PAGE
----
TV shows like “Friends,” “Saturday Night Live,” “The Simpsons,” and “Seinfeld” have made a lasting cultural impact.
They even added words to the dictionary.
Words like “spam,” “regifting,” and “going commando” have become part of common parlance.
Television plays an important role in society — it educates, connects with us emotionally, offers cultural commentary, and makes us laugh.
But TV plays an important linguistic role as well. Language experts play close attention to the ways TV shows influence the way we talk, and some of the most interesting linguistic developments are associated with TV.
Take the word “spam,” for instance. Once just a canned lunch meat, spam now refers to junk email — all because of a 1970 Monty Python sketch.
There are plenty of other examples too, from shows like “Friends,” “Saturday Night Live,” “The Simpsons,” and “Seinfeld.”
Read on to learn about some of the most enduring words that got their starts on popular TV shows.
It’s hard to believe that one of the most basic joke constructions got its start on “SNL,” but that’s exactly the case here.
The joke debuted in a well-known 1990 “Wayne’s World” sketch featuring the cast members Mike Myers and Dana Carvey and the host Tom Hanks. At one point, Myers turned to Hanks and said, “Anyways, Barry, that was really interesting,” before looking into the camera and adding, “Not!”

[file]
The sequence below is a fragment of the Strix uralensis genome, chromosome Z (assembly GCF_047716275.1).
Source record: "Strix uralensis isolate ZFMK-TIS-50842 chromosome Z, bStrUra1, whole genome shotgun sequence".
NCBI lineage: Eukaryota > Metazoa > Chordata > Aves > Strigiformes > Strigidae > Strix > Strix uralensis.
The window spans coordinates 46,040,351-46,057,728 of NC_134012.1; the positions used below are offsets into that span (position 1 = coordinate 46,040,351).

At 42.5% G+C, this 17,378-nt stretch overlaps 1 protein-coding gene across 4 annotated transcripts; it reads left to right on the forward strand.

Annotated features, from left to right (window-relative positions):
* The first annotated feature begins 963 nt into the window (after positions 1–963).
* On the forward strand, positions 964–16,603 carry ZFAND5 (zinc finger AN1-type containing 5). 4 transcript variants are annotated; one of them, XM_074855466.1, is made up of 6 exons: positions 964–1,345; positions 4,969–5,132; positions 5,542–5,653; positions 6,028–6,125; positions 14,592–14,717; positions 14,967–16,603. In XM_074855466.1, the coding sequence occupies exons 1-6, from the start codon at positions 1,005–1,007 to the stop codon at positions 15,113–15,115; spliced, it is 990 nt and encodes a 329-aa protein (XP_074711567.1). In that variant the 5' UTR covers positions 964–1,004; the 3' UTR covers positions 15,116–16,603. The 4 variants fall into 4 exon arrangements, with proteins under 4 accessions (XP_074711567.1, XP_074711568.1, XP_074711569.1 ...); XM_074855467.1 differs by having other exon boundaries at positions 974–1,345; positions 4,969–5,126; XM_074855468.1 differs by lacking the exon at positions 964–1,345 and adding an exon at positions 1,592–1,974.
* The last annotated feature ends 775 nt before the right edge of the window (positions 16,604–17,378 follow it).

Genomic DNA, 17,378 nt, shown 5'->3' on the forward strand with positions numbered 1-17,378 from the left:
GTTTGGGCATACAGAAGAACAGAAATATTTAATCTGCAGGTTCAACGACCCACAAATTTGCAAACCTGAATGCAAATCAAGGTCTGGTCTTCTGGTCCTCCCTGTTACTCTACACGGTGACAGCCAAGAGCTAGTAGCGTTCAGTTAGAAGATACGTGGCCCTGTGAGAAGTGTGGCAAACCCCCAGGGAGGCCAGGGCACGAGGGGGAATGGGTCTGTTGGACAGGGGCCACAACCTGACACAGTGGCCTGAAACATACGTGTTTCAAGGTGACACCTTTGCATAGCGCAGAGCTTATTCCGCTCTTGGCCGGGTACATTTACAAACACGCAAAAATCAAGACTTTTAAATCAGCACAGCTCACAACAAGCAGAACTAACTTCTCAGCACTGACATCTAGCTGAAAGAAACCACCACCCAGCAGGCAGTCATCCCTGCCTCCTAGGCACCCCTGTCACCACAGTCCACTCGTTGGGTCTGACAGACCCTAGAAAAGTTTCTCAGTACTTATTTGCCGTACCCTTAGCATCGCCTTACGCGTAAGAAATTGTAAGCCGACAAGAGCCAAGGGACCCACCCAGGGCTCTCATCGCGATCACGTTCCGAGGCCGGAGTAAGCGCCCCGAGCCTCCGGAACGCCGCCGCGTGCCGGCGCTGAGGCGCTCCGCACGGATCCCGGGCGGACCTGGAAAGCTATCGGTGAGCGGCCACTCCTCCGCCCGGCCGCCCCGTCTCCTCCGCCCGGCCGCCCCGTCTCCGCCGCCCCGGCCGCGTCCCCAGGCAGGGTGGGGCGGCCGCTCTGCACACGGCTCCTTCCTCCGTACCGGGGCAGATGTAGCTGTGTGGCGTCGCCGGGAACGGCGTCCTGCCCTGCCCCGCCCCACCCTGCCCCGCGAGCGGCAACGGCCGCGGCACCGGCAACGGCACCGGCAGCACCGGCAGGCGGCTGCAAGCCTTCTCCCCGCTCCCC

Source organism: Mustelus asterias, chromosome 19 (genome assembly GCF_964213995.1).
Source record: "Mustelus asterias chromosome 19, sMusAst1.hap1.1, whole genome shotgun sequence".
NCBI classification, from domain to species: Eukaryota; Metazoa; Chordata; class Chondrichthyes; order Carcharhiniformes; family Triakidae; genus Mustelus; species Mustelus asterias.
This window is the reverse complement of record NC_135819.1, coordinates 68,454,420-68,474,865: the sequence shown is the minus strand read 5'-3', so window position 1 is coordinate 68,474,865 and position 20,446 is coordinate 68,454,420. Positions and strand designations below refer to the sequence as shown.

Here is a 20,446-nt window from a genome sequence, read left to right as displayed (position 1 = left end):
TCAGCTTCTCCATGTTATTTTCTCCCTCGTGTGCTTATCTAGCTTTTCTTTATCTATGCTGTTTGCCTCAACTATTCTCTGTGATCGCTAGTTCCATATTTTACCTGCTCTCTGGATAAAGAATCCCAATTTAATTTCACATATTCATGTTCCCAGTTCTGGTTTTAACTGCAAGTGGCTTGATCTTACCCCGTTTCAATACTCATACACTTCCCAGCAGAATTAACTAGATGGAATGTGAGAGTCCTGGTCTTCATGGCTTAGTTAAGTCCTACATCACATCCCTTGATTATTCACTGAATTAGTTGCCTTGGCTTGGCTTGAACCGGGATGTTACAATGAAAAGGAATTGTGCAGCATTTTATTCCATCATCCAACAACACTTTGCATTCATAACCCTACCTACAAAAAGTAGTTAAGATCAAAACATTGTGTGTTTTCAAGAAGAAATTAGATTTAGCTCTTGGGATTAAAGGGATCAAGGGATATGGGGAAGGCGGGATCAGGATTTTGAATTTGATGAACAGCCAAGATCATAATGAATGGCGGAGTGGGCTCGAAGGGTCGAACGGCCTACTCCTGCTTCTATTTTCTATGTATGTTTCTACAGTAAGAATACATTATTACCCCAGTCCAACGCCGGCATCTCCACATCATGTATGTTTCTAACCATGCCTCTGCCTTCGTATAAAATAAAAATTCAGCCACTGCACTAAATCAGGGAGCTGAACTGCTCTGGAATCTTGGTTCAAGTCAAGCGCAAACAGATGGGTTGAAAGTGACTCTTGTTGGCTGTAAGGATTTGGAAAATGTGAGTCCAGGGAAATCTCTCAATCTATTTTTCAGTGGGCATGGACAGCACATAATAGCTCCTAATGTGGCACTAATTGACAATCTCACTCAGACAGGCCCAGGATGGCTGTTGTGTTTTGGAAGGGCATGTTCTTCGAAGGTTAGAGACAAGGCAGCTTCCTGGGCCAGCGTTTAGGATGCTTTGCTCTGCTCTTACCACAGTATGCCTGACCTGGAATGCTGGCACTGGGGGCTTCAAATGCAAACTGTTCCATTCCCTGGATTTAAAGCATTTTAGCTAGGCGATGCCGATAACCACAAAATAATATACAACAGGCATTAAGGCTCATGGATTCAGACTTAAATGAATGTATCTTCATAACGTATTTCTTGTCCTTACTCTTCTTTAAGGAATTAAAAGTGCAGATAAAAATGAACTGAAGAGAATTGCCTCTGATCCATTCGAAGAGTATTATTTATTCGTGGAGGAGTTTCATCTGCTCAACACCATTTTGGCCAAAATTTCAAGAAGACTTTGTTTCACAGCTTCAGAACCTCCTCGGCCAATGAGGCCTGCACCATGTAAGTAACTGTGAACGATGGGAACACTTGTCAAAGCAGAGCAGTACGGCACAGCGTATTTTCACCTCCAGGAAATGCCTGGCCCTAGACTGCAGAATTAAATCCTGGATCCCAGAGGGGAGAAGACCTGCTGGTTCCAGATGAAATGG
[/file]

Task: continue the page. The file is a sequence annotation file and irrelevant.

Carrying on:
The joke turned into one of the sketch’s many catchphrases and had such staying power that “Not!” was named the American Dialect Society’s Word of the Year in 1992.
In the years before that sketch, the word floated around in the vernacular of UCLA college students according to the Orlando Sentinel. And before that, Steve Martin ad-libbed a similar line in a 1978 “SNL” sketch.
But we can thank “Wayne’s World” for bringing the “Not!” joke into the mainstream — and for inspiring one of the more memorable scenes in “Borat.”
Canned Spam has been around since the 1930s, but we can thank a 1970 Monty Python sketch for its alternate internet-related definition.
The sketch is set in a cafe where nearly every menu item contains Spam. The references to the canned lunchmeat increase until all the dialogue is drowned out by a chorus of Vikings singing “Spam!” repeatedly.
As chatting on the internet became possible in the ’80s and ’90s, some early netizens flooded online message boards with lyrics to the song, drowning out other conversations, much like the Vikings in the sketch.
The practice of giving someone a gift you had previously received has been around as long as gifts have been given.
But calling it “regifting” became popular thanks to a 1995 episode of “Seinfeld” in which a regifted label-maker becomes a topic of concern among the show’s characters.
Merriam-Webster also indicates the episode was the first use of the term, saying it emerged in 1995.
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